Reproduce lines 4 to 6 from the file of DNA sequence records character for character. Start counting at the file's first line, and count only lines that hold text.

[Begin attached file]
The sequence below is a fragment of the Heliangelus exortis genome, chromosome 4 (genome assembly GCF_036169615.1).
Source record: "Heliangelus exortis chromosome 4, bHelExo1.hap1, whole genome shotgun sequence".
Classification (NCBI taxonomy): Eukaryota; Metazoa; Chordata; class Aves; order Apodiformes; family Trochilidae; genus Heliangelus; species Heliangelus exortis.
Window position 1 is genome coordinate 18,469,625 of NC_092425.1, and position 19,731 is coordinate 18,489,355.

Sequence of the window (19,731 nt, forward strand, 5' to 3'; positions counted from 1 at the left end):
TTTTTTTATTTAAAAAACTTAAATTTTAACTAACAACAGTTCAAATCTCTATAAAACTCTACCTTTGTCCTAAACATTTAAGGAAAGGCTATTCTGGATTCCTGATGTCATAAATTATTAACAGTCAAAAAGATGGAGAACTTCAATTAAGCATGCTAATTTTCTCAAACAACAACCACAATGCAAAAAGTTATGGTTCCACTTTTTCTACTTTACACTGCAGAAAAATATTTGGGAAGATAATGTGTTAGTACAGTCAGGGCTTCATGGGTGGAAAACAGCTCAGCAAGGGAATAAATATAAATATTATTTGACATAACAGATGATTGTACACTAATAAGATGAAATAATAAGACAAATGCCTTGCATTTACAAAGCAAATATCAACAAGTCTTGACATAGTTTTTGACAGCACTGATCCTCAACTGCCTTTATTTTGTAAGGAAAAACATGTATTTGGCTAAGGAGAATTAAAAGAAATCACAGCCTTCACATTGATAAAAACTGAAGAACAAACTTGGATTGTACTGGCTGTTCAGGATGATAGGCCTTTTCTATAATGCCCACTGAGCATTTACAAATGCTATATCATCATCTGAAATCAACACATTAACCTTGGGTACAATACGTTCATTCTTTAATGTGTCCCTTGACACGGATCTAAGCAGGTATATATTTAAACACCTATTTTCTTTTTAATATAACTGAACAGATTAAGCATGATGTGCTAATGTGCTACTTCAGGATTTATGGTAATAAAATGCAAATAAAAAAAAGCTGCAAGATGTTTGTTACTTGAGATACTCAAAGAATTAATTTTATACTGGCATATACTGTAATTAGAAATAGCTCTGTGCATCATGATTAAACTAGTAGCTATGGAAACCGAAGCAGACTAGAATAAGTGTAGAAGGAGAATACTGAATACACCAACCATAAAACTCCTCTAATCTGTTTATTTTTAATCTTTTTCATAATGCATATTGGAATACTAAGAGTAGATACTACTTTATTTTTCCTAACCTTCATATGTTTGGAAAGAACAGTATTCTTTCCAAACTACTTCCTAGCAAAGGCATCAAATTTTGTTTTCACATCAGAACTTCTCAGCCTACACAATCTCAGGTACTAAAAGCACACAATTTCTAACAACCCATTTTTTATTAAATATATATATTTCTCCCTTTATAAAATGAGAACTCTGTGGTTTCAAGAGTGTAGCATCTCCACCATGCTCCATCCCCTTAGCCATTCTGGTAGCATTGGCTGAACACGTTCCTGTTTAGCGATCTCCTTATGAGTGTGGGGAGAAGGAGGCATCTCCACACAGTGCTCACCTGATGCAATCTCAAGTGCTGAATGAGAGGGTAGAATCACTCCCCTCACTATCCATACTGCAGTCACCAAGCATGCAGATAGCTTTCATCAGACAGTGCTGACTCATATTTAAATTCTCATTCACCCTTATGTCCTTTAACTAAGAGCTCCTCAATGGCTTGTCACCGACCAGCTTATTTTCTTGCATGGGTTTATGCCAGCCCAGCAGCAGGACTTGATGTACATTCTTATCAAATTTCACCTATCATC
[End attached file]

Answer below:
Window position 1 is genome coordinate 18,469,625 of NC_092425.1, and position 19,731 is coordinate 18,489,355.

Sequence of the window (19,731 nt, forward strand, 5' to 3'; positions counted from 1 at the left end):
TTTTTTTATTTAAAAAACTTAAATTTTAACTAACAACAGTTCAAATCTCTATAAAACTCTACCTTTGTCCTAAACATTTAAGGAAAGGCTATTCTGGATTCCTGATGTCATAAATTATTAACAGTCAAAAAGATGGAGAACTTCAATTAAGCATGCTAATTTTCTCAAACAACAACCACAATGCAAAAAGTTATGGTTCCACTTTTTCTACTTTACACTGCAGAAAAATATTTGGGAAGATAATGTGTTAGTACAGTCAGGGCTTCATGGGTGGAAAACAGCTCAGCAAGGGAATAAATATAAATATTATTTGACATAACAGATGATTGTACACTAATAAGATGAAATAATAAGACAAATGCCTTGCATTTACAAAGCAAATATCAACAAGTCTTGACATAGTTTTTGACAGCACTGATCCTCAACTGCCTTTATTTTGTAAGGAAAAACATGTATTTGGCTAAGGAGAATTAAAAGAAATCACAGCCTTCACATTGATAAAAACTGAAGAACAAACTTGGATTGTACTGGCTGTTCAGGATGATAGGCCTTTTCTATAATGCCCACTGAGCATTTACAAATGCTATATCATCATCTGAAATCAACACATTAACCTTGGGTACAATACGTTCATTCTTTAATGTGTCCCTTGACACGGATCTAAGCAGGTATATATTTAAACACCTATTTTCTTTTTAATATAACTGAACAGATTAAGCATGATGTGCTAATGTGCTACTTCAGGATTTATGGTAATAAAATGCAAATAAAAAAAAGCTGCAAGATGTTTGTTACTTGAGATACTCAAAGAATTAATTTTATACTGGCATATACTGTAATTAGAAATAGCTCTGTGCATCATGATTAAACTAGTAGCTATGGAAACCGAAGCAGACTAGAATAAGTGTAGAAGGAGAATACTGAATACACCAACCATAAAACTCCTCTAATCTGTTTATTTTTAATCTTTTTCATAATGCATATTGGAATACTAAGAGTAGATACTACTTTATTTTTCCTAACCTTCATATGTTTGGAAAGAACAGTATTCTTTCCAAACTACTTCCTAGCAAAGGCATCAAATTTTGTTTTCACATCAGAACTTCTCAGCCTACACAATCTCAGGTACTAAAAGCACACAATTTCTAACAACCCATTTTTTATTAAATATATATATTTCTCCCTTTATAAAATGAGAACTCTGTGGTTTCAAGAGTGTAGCATCTCCACCATGCTCCATCCCCTTAGCCATTCTGGTAGCATTGGCTGAACACGTTCCTGTTTAGCGATCTCCTTATGAGTGTGGGGAGAAGGAGGCATCTCCACACAGTGCTCACCTGATGCAATCTCAAGTGCTGAATGAGAGGGTAGAATCACTCCCCTCACTATCCATACTGCAGTCACCAAGCATGCAGATAGCTTTCATCAGACAGTGCTGACTCATATTTAAATTCTCATTCACCCTTATGTCCTTTAACTAAGAGCTCCTCAATGGCTTGTCACCGACCAGCTTATTTTCTTGCATGGGTTTATGCCAGCCCAGCAGCAGGACTTGATGTACATTCTTATCAAATTTCACCTATCATC